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CFPB Update on the Amicus Program and Other LitigationRead Time: 2 mins
The CFPB issued a Fair Lending Report in May of 2022 (“Report”), in which it provided updates on its involvement with ongoing litigation, including its amicus program. The CFPB emphasized that its amicus program provides courts with its views and helps “ensure that consumer financial protection statutes are correctly and consistently interpreted.”
The CFPB highlighted a 2021 amicus brief that it jointly filed with the Department of Justice, Federal Reserve Board, and Federal Trade Commission in the case of Fralish v. Bank of America, where a consumer sued his bank for closing his credit card account without an explanation required by the Equal Credit Opportunity Act (“ECOA”). The amicus brief rebutted Bank of America’s argument that the ECOA only applies when consumers apply for credit. The brief contends that the ECOA’s protections against credit discrimination extend to all aspects of a credit arrangement. In other words, the ECOA’s protections apply regardless of whether the consumer is a current borrower or seeking credit. When providing examples of these protections, the CFPB noted that consumers have the right to an explanation when their credit application is denied, when an existing account is terminated, or when the account’s terms are unfavorably changed. The CFPB contends that “adverse action notices” discourage discrimination and help educate consumers about the reasons for a creditor’s decision. Although seeing the CFPB’s position was interesting, the case was dismissed by stipulation on January 28, 2022.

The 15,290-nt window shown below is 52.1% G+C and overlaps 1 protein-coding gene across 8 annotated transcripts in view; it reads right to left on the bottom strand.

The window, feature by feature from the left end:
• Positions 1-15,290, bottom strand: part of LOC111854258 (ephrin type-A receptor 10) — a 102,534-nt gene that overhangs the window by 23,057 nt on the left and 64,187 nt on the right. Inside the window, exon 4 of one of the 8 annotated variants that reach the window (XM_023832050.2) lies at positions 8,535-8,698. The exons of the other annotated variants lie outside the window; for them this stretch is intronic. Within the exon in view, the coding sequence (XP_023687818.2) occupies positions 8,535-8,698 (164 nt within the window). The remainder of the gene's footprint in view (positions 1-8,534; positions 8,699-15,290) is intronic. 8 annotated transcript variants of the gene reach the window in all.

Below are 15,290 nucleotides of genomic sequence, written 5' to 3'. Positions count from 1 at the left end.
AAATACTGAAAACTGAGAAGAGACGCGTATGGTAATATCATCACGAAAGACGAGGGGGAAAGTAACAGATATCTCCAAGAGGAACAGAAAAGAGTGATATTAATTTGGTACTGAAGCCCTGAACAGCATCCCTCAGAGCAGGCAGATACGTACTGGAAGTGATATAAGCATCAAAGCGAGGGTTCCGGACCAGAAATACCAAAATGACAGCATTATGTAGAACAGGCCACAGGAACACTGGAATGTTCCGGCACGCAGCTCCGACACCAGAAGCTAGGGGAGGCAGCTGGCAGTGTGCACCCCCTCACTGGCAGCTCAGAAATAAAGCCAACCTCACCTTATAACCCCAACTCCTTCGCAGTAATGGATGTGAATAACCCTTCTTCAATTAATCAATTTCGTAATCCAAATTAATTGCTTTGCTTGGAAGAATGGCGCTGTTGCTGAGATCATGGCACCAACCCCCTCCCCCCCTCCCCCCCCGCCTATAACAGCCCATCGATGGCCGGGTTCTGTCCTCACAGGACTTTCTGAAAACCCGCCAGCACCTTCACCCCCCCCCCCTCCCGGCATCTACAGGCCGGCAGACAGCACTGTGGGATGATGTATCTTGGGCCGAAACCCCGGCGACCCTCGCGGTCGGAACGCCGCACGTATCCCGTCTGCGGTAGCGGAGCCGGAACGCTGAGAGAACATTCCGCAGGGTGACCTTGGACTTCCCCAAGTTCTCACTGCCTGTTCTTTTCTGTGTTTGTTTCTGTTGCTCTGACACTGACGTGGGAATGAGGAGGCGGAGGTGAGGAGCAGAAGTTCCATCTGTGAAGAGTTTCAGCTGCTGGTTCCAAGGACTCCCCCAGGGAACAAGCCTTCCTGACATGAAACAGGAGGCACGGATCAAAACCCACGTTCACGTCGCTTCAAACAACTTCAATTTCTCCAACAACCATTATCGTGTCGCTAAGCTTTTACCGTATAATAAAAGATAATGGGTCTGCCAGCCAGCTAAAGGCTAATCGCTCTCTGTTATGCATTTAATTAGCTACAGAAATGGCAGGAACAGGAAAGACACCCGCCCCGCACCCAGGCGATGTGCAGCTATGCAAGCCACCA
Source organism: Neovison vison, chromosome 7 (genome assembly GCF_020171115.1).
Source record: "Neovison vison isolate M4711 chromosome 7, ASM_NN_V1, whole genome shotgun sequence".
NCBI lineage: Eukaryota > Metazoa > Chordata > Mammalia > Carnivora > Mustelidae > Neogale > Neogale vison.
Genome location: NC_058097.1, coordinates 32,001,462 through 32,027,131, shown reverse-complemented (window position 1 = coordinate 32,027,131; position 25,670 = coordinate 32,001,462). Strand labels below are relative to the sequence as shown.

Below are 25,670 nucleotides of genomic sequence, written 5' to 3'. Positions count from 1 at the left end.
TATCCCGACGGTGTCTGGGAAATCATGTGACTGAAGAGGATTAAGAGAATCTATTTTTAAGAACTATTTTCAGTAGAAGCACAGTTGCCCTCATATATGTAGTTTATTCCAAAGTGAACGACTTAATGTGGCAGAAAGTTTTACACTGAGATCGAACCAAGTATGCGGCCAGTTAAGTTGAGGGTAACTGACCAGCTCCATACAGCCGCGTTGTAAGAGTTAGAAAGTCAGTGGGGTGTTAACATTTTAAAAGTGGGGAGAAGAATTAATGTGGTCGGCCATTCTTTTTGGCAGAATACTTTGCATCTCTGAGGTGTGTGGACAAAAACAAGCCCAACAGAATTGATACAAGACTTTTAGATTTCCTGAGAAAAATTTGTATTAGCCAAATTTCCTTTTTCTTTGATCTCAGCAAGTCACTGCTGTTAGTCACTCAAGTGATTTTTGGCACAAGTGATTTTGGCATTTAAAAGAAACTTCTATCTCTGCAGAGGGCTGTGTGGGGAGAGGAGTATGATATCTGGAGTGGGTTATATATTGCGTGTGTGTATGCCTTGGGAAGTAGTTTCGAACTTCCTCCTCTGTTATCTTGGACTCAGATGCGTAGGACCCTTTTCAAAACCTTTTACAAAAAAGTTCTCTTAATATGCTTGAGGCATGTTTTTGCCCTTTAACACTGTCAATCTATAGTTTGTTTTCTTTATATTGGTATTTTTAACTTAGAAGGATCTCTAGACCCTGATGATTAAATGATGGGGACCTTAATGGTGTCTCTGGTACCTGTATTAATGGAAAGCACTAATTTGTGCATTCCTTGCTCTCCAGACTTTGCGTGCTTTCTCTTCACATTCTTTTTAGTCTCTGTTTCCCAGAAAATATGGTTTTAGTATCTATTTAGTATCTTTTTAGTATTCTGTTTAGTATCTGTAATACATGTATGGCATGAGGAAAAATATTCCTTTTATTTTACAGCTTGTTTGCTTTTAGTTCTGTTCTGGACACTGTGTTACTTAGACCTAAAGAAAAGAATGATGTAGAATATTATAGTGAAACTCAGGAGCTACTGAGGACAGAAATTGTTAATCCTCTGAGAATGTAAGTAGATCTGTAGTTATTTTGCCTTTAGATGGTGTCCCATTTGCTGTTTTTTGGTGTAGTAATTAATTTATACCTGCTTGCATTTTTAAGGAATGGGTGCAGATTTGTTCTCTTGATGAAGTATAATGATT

The CFPB also provided updates on two ongoing lawsuits against it. Specifically, in August of 2020, the National Community Reinvestment Coalition, among others, sued the CFPB in the U.S. District Court for the District of Columbia over its final rule amending Regulation C, which raised the loan-volume coverage thresholds for financial institutions reporting data under the Home Mortgage Disclosure Act (“HMDA”) (the “2020 HMDA rule”). Plaintiffs argue that the 2020 HMDA rule violates the Administrative Procedure Act. Also, in 2019, the California Reinvestment Coalition, among others, sued the CFPB in the U.S. District Court for the Northern District of California regarding the CFPB’s obligation to issue rules implementing section 1071 of the Dodd-Frank Act. In February 2020, the court approved a stipulated settlement agreement, which established a process for setting appropriate deadlines for a proposed and final rule implementing section 1071.
Reprinted with permission from the American Bar Association’s Business Law Today May Month-In-Brief: Business Regulation & Regulated Industries.